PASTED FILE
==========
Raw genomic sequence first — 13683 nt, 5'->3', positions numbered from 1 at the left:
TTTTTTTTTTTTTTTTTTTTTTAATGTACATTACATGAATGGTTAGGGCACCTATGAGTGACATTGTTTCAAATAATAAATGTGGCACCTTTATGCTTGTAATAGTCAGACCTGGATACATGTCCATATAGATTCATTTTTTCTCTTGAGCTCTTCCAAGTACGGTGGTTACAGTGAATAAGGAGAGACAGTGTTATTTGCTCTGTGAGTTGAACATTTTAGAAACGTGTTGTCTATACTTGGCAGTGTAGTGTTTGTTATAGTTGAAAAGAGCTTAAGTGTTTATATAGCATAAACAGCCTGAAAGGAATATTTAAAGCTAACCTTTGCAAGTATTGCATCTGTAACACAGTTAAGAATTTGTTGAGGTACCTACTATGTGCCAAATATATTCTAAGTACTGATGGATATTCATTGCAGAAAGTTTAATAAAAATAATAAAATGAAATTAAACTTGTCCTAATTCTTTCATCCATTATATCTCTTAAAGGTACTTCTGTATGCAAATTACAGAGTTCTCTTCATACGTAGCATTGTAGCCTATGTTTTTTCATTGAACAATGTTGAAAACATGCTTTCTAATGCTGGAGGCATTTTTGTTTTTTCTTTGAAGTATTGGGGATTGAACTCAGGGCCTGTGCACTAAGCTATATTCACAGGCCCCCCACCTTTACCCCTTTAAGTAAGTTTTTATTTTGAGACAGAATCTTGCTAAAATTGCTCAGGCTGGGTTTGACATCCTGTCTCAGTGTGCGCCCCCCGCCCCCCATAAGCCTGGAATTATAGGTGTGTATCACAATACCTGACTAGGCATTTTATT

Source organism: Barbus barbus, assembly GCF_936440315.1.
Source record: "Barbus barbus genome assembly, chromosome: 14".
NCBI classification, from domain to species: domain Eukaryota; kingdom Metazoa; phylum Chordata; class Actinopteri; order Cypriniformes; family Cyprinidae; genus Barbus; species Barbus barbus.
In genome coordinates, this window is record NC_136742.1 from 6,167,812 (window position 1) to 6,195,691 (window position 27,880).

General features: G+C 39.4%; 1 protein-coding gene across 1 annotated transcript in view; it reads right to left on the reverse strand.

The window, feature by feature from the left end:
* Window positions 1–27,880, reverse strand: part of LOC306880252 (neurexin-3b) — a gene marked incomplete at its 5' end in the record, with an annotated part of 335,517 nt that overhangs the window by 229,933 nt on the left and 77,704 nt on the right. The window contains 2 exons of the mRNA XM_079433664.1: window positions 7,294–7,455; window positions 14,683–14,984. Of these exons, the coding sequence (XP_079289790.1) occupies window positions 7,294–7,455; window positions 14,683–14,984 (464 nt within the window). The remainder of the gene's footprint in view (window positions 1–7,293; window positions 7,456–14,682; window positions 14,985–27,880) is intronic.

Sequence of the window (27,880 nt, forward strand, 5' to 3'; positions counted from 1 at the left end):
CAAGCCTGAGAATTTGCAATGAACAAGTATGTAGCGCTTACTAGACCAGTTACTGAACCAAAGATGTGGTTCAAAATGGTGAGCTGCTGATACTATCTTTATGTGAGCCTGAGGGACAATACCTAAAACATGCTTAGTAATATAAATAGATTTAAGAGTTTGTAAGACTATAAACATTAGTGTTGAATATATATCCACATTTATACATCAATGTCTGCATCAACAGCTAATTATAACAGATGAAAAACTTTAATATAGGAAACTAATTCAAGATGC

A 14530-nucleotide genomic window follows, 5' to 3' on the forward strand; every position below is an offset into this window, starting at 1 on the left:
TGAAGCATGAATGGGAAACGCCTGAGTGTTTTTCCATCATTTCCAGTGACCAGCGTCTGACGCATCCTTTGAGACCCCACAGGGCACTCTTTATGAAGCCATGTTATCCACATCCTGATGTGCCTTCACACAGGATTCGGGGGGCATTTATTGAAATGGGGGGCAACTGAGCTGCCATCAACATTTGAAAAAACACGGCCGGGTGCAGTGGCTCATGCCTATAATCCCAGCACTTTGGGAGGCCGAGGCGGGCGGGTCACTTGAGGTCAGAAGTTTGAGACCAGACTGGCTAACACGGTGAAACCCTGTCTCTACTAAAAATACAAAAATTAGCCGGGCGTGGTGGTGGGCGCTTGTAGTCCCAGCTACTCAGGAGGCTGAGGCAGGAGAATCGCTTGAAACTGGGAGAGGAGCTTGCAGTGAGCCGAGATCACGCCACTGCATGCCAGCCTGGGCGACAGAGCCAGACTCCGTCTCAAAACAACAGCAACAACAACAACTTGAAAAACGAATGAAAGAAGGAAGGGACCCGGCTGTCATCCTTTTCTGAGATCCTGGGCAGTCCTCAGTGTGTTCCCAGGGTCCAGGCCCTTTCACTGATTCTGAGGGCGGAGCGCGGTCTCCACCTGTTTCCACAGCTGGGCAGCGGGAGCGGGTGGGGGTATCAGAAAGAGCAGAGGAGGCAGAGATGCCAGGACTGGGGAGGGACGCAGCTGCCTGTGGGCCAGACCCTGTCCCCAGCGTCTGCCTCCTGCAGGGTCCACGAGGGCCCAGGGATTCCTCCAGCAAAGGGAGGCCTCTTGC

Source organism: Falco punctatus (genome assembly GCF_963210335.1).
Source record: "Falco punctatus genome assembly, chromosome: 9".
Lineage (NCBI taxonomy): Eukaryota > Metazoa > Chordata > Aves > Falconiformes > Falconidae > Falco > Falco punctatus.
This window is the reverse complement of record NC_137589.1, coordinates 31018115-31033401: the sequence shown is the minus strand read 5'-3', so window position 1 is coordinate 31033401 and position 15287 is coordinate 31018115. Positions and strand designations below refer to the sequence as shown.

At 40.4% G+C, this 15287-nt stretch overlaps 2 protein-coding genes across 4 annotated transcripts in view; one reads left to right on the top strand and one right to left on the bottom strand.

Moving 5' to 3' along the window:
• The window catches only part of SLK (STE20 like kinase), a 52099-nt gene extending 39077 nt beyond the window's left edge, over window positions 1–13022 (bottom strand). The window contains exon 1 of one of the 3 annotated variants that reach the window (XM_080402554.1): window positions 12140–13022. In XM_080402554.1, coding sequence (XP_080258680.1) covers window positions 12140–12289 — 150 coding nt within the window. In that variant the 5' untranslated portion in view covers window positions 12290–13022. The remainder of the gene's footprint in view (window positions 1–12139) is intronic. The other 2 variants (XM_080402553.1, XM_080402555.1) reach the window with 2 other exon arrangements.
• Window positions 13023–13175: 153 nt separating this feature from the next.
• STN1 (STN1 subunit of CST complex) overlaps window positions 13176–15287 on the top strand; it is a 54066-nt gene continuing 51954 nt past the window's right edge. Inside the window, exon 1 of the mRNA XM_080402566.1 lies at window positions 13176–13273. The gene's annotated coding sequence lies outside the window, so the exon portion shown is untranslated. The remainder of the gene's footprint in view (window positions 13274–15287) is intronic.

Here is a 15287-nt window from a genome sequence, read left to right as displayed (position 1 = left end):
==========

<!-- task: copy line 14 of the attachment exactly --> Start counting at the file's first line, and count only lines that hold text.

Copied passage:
Source organism: Falco punctatus (genome assembly GCF_963210335.1).